Autobiography of a White Girl Raised in the South

“From the day I was born, I began to learn my lessons.”
—Lillian Smith, Killers of the Dream


autobiographyIn any self-portrait from the ’50s, you’d have to see the me
that was not me: the black girl trudging along the side of the road
while I whizzed past in my daddy’s car. Or the not-me
girl in the bushes, peeing, while her mama kept watch
and I relieved myself inside, daintily, in the sparkling facilities
of the Southside Esso, labeled WHITES ONLY. All those
water fountains I drank from unthinkingly, the lunch counters
where I disdained my lunch—she was there on the wooden benches
bleached by sun out back of the store, or squatting on a curb
sipping from a Mason jar of tepid water lugged from home,
or eating her sandwiches of homemade biscuits and a smear of fat.

From the beginning, then, there were always two: me and not-me.
The one I was, white and skinny, straight brown hair. And the one
I wasn’t but could’ve been—that black or brown girl, hair coarser
than mine, eyes darker, skin gleamier and smooth, free of freckles.
I didn’t even know where she lived, only saw her in public
when she stepped up on my granny’s back porch with a paper bag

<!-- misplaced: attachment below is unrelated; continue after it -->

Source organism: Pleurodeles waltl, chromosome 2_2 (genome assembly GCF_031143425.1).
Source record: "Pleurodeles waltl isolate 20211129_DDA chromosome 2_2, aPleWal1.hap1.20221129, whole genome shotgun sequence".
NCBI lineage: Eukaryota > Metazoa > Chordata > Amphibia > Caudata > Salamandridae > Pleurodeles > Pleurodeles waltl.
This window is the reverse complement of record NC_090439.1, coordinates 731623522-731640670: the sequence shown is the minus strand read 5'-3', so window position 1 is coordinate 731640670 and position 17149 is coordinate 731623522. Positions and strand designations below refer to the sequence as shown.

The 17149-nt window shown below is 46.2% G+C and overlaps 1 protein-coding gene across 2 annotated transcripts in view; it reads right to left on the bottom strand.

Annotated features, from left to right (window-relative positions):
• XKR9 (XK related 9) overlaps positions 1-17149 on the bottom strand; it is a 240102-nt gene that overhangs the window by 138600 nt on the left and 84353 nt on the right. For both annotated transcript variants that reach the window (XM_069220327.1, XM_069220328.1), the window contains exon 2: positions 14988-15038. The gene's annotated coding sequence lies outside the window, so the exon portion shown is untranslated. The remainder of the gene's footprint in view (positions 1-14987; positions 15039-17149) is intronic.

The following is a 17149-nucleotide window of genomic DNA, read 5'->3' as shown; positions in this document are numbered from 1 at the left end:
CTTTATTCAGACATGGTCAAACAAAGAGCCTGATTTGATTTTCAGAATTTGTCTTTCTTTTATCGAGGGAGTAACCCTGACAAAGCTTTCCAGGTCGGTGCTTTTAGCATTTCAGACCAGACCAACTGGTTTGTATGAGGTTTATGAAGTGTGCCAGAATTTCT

of okra, accompanying her mama, selling turnips and tomatoes,
or her daddy, with his tools, come to sharpen the knives.
Then, we eyed each other, I recall, hands behind our backs,
faces solemn and shy, our hair plaited, mine in one long, compliant
tail—but hers in a dozen marvelous sprouts, each tied off
with colored twine. Now, I think it’s odd, cruel even,
I never shook her hand, showed off a toy, or asked her out
to my special place in my grandmother’s yard,
the powdery patch of gray dust beneath the cherry tree,
where blossoms plopped down in tiny clouds of air and color.
There, cross-legged, knee to knee, we might’ve touched
each other and satisfied our terrible curiosity—
whether she, in fact, was just like me, and I, like her.
For a moment, sheltered by the blossoms of a flowering tree,
the universe might have seemed to us like the garden
it once was—various and multitudinous, aswarm
with rich textures, interesting odors, a wide palette of color and hue.

Instead, I kept my head down and watched her toes, bare and curled
in the powdery gray-brown dust, and felt envy for her going free
of shoes, and had no idea of the images that might be passing
through her mind. Then I heard my granny’s much-loved voice,
calling from the porch, to come away and go inside. She sent away
the not-me’s daddy without a sale, and chastised me throughout our lunch
for what she called “familiarity.” And through the back screen door,
I saw the not-me girl, walking away behind her daddy, not
looking back, and I heard his voice, querulous, too, chastising
her, as well, for something bad, whatever it was we almost did
but didn’t, finally, dare to do.

Reprinted with permission from Kate Daniels’ fourth collection of poetry, A Walk in Victoria’s Secret (2010, Louisiana State University Press). Daniels is an associate professor of English.

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